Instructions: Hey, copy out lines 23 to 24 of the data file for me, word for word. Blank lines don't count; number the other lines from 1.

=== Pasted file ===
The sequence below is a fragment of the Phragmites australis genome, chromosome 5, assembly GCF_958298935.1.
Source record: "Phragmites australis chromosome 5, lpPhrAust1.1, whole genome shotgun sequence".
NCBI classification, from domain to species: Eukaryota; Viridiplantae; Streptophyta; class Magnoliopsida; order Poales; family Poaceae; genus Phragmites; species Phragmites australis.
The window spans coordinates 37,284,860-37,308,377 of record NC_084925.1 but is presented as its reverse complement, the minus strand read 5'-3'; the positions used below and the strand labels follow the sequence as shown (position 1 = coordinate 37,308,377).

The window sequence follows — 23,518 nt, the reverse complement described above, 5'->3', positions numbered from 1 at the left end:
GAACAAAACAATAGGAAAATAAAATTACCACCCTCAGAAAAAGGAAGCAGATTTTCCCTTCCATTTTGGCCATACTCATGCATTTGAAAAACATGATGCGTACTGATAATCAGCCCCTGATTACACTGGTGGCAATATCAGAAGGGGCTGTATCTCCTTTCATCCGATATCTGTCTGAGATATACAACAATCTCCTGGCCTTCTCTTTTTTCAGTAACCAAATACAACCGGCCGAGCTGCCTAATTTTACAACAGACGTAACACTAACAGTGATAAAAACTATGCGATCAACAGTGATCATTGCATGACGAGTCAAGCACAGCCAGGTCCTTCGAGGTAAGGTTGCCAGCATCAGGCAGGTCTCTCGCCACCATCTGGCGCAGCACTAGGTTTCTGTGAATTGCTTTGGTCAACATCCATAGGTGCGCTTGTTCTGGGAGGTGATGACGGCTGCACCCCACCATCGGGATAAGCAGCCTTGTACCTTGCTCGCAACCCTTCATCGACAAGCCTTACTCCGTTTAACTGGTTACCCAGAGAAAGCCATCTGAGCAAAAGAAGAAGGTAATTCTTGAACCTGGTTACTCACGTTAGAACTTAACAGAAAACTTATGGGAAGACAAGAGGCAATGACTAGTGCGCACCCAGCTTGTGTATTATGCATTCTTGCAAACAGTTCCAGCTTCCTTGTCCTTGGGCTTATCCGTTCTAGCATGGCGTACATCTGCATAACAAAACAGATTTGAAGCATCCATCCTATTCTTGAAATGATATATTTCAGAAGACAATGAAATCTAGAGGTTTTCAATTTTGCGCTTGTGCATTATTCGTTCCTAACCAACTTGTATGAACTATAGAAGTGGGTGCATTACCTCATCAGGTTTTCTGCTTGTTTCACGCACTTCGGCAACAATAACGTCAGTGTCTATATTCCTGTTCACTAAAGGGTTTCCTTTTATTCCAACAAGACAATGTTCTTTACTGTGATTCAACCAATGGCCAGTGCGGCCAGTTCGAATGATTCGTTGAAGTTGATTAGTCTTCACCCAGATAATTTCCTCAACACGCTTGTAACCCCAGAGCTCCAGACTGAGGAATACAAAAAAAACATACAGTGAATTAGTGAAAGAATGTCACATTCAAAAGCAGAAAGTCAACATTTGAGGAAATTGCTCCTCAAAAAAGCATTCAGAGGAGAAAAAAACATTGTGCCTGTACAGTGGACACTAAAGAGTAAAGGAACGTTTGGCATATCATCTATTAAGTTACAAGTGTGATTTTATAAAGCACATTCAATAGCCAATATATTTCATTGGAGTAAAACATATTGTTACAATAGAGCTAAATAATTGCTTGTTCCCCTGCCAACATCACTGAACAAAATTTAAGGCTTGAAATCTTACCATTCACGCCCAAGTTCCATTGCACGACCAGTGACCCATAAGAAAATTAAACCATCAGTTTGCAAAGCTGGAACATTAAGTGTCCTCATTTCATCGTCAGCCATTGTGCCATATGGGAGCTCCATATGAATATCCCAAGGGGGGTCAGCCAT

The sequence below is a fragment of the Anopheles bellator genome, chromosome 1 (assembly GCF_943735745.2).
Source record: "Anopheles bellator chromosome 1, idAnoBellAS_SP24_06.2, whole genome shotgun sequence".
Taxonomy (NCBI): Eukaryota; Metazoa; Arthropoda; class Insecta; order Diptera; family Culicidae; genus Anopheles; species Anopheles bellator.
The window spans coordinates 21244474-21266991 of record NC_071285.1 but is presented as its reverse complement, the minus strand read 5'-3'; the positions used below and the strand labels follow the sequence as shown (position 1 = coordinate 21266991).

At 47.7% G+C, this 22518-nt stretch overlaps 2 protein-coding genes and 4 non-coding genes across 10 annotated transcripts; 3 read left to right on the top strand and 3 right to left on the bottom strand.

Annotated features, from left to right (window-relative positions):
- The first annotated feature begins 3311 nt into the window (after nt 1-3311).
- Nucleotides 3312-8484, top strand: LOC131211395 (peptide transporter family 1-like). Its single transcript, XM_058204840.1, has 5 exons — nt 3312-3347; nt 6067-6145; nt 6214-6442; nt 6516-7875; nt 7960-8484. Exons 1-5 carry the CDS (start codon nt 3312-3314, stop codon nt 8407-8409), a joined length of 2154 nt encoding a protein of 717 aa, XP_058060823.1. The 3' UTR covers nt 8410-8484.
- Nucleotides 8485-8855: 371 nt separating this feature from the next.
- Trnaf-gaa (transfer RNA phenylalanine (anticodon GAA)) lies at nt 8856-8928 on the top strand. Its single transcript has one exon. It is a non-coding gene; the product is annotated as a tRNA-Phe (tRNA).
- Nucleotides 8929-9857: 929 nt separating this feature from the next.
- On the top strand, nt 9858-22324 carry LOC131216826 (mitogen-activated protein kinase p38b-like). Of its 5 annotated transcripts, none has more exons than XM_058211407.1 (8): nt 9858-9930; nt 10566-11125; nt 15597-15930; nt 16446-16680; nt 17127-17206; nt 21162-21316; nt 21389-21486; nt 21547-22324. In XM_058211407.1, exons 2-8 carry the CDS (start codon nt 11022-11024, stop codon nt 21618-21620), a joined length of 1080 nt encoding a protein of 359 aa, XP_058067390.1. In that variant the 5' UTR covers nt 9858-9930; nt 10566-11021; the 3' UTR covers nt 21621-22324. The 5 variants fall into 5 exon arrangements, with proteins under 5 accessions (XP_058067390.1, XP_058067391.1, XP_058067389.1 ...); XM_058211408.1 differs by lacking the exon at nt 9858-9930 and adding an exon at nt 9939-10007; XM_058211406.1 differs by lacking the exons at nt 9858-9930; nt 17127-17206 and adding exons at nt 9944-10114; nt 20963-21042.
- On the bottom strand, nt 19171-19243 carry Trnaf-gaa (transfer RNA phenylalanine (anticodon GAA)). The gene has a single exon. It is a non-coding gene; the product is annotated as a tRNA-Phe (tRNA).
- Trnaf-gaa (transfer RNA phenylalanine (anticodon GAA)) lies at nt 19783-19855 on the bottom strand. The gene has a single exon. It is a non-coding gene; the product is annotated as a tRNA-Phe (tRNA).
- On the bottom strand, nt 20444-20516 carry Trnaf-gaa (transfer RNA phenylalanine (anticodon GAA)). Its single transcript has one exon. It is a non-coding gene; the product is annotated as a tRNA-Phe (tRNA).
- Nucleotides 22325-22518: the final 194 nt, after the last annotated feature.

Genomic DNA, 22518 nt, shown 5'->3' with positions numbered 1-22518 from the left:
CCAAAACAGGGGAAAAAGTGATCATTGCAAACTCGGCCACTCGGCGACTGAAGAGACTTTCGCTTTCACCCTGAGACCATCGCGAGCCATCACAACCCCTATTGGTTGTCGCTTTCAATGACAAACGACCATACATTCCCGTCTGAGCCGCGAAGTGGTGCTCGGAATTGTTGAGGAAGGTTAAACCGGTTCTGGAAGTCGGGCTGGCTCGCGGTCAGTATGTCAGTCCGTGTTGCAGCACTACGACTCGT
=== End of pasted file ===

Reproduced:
Genomic DNA, 22518 nt, shown 5'->3' with positions numbered 1-22518 from the left:
CCAAAACAGGGGAAAAAGTGATCATTGCAAACTCGGCCACTCGGCGACTGAAGAGACTTTCGCTTTCACCCTGAGACCATCGCGAGCCATCACAACCCCTATTGGTTGTCGCTTTCAATGACAAACGACCATACATTCCCGTCTGAGCCGCGAAGTGGTGCTCGGAATTGTTGAGGAAGGTTAAACCGGTTCTGGAAGTCGGGCTGGCTCGCGGTCAGTATGTCAGTCCGTGTTGCAGCACTACGACTCGT